What to do if you are diligently dieting but still getting fat
Posted Oct 23 2008 6:33pm
Came across an article "Misdiagnosed" by Victoria Spence in this month's Reader's Digest. It tells a story of how Joyce Dixon, who was diligently dieting but was still getting uncontrollably obese. Not only that, she was getting bruised without causse and a highly regarded endrocrinologist refused to make an appointment to see her probably suspecting that she is not following recommended diet and getting abused by her loving husband. I read the whole article, and I am of a conclusion that no natural remedy could have helped her, so that is why I am putting a summary of what she went through in this blog so that others who have the same problem as her need not go through the ordeal she went through.
She was misdiagnosed for 15 years before she found out what she was suffering from and got the help she needed. She found out that others who had the same problem on the average took 7 years before learning about their real problem, and the majority of them were divorced. So she must be really appreciating her loving husband who stuck with her through her trials and tribulations. I hope this post will alert those who have the same problem as Joyce, and not have to go through the ordeal she went through.
Here is her story. For 15 years, no matter what diet Joyce followed, she gained rather than lost weight. Her legs were swollen and weak and she had problems climbing stairs. Her hair was falling out, her eyesight blurry and her skin red and blotchy. She find difficulties getting to sleep and had mood dramatic mood swings. Worst, her doctors didn't know what was her problem, so frequently just blaming it on obesity that she accepted the diagnosis.
Although she was never super thin, she remembered that in her university days, she was a cute and active cheerleader. Whenever she gained weight, she would diet and she would lose weight.
She married Al Dixon in 1975. Soon after that, she put on weight and couldn't get rid of it. She followed a radical no-carb diet that was designed to induce ketosis, which causes the body to burn stored fat for energy. She did loose weight but felt lethargic. Her doctor diagnosed an underactive thyroid and prescribed medication to regulate that. However, her weight continued to fluctuate.
She had great willpower with her diet and even attend regular aerobic lessons. Although she stayed with the diet, she gained weight. When her family moved to San Francisco, she was referred to a renal doctor who monitored her thyroid condition and her medication. She gained weight 20 80 kg. She enrolled in the Obesity and Risk Factor Program of San Francisco. She went on a low-calorie liquid diet and lost 18 kg at first, but started to gain weight again. Her leg began to swell, her fingernails became brittle and her hair fell out. She became jaundiced, bruised for no apparent reason and suffered severe memory loss.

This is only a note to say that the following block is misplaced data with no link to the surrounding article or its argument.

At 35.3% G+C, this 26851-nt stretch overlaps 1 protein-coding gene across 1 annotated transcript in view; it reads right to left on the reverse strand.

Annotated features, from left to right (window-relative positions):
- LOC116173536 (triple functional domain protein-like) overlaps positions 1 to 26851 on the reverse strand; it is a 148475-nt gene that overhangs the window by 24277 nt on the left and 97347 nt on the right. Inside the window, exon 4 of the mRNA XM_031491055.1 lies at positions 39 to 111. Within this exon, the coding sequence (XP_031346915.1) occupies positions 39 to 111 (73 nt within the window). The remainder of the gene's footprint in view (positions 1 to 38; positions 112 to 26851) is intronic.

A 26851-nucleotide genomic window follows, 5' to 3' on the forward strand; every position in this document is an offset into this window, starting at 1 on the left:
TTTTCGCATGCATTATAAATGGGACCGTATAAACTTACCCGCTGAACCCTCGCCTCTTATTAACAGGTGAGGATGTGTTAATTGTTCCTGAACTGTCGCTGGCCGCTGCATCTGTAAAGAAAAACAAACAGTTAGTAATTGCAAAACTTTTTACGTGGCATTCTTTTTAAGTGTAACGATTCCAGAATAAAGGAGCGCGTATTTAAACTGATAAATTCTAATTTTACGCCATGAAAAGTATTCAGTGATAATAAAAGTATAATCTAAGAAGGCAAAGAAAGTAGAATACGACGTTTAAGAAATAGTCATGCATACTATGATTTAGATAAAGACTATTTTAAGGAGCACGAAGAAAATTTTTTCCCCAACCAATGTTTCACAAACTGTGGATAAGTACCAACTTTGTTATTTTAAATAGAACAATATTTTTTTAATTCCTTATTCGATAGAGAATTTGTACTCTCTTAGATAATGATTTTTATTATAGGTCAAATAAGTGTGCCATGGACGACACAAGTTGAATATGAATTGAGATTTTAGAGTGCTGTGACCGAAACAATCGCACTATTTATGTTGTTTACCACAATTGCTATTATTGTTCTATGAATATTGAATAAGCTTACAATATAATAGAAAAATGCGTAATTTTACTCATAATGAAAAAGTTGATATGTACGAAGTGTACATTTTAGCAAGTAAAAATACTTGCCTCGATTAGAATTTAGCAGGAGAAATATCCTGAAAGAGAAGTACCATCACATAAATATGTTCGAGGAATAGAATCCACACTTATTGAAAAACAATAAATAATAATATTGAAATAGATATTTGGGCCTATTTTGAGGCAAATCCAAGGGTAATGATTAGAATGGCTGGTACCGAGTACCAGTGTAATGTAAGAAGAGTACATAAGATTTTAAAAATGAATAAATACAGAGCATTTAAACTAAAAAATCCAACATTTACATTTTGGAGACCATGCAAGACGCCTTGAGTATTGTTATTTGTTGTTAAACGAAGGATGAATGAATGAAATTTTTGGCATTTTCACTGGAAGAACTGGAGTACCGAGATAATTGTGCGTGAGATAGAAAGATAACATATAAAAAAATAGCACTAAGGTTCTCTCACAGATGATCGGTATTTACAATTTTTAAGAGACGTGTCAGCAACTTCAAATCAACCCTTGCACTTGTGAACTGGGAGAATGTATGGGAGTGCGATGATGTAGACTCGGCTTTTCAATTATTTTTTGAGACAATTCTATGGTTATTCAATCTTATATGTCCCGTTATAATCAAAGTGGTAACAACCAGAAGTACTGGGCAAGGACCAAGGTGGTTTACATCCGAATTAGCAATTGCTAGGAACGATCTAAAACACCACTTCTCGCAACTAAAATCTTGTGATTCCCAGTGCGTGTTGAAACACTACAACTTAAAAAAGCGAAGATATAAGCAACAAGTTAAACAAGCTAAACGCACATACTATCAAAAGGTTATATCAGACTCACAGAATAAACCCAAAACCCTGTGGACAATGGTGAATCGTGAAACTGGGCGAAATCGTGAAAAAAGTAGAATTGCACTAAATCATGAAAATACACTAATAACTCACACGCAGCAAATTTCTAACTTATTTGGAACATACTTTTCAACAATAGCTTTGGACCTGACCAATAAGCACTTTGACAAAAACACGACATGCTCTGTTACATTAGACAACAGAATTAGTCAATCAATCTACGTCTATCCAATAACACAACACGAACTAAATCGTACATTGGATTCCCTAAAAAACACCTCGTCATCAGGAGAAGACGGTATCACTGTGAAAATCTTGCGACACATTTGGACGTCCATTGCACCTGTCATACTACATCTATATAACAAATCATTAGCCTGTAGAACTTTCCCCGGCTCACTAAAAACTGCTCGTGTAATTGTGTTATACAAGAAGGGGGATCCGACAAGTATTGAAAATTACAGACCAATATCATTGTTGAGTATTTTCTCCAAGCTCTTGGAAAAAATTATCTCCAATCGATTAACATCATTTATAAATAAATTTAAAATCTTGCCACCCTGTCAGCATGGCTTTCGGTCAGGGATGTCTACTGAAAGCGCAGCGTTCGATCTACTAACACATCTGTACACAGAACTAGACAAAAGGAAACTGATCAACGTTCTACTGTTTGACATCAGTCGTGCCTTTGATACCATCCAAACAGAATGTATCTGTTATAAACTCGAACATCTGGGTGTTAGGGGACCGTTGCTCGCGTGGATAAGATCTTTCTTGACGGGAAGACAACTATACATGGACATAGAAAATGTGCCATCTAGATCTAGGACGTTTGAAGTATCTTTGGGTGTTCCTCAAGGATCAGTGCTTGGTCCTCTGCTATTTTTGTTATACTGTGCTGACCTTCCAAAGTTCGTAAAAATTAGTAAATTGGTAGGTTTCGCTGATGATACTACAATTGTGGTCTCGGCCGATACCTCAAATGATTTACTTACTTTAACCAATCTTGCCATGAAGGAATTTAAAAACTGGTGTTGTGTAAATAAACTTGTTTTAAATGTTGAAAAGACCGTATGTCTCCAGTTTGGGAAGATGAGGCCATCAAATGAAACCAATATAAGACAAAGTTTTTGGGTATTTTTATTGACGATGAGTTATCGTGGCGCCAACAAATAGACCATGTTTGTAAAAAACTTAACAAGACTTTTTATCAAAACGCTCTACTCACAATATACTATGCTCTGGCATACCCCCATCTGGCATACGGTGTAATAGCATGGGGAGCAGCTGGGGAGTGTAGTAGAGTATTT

She was referred to a highly regarded endocrinologist who refused to make an appointment to see her, likely thinking she wasn't following the diet.
In 1994, her family moved to Dayton. She was no longer seeing specialist, but was following a low-fat, low calorie diet of 1000 calorie a day, but still gain weight.
In May 1995, she went to the Mayo Clinic for an evaluation. The diagnosis was obesity. The following year, her health problem began to increase again, even thought she wasn't on any diet. She couldn't remember things and had to write down everything she had to do.
In January 1997, Joyce went to see Dr. Susan Galbraith, who recently finished a fellowship at Harvard Medical School. Dr. Galbraith diagnosed her problem as Cushing's Syndrome, a rare hormonal disorder. Test confirmed Cushing's disease, the most common form of the syndrome. Patients with this disorder go undiagnosed an average of 7-8 years. Joyce was misdiagnosed for nor than 15 years.
The symtoms of Cushing's are caused by prolonged exposure to high level of cortisol. In Joyce's case, it was caused by a tumour on her pituiary gland which stimulate her body to produce dangerously high level of cortisol. The treatment is surgery.
Joyce's husband researched and found the success is directly related to how experienced the neurosurgeon is. He eventually chosed endrocrinologist Dr. Beverly Biller and neurosurgeon Dr. Brooke Swearingan of Massachussetts General Hospital in Boston.
Joyce surgery went without a hitch and her recovery was swift. The weight stayed off, the bruising and swelling on her legs disappeared. Now to prevent others from suffering for so long, she now volunteers with Cushing's Foundation at medical conferences to increase awareness of the disease among the medical community.
So if you are dilligently dieting but still gaining weight, ask your doctor about Cushing's syndrom.